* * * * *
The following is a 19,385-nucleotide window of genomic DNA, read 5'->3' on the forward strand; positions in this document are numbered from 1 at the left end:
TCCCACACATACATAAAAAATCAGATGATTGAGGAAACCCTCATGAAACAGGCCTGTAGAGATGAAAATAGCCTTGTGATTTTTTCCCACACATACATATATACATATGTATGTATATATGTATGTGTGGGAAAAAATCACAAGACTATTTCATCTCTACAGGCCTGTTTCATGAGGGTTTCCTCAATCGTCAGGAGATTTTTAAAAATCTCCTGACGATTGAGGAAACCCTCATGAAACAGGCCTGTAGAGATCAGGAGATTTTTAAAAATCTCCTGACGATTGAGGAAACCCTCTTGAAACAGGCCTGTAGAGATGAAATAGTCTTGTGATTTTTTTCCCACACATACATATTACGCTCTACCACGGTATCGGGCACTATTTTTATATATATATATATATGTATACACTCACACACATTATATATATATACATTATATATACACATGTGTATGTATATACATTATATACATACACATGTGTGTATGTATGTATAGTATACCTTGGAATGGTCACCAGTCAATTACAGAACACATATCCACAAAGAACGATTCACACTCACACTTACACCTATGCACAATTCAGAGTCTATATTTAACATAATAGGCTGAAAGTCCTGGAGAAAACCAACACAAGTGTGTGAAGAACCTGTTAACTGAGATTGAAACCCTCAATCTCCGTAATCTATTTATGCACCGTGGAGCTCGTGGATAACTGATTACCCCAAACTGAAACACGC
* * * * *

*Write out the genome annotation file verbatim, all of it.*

The following is a 19,385-nucleotide window of genomic DNA, read 5'->3' on the forward strand; positions in this document are numbered from 1 at the left end:
TCCCACACATACATAAAAAATCAGATGATTGAGGAAACCCTCATGAAACAGGCCTGTAGAGATGAAAATAGCCTTGTGATTTTTTCCCACACATACATATATACATATGTATGTATATATGTATGTGTGGGAAAAAATCACAAGACTATTTCATCTCTACAGGCCTGTTTCATGAGGGTTTCCTCAATCGTCAGGAGATTTTTAAAAATCTCCTGACGATTGAGGAAACCCTCATGAAACAGGCCTGTAGAGATCAGGAGATTTTTAAAAATCTCCTGACGATTGAGGAAACCCTCTTGAAACAGGCCTGTAGAGATGAAATAGTCTTGTGATTTTTTTCCCACACATACATATTACGCTCTACCACGGTATCGGGCACTATTTTTATATATATATATATATGTATACACTCACACACATTATATATATATACATTATATATACACATGTGTATGTATATACATTATATACATACACATGTGTGTATGTATGTATAGTATACCTTGGAATGGTCACCAGTCAATTACAGAACACATATCCACAAAGAACGATTCACACTCACACTTACACCTATGCACAATTCAGAGTCTATATTTAACATAATAGGCTGAAAGTCCTGGAGAAAACCAACACAAGTGTGTGAAGAACCTGTTAACTGAGATTGAAACCCTCAATCTCCGTAATCTATTTATGCACCGTGGAGCTCGTGGATAACTGATTACCCCAAACTGAAACACGC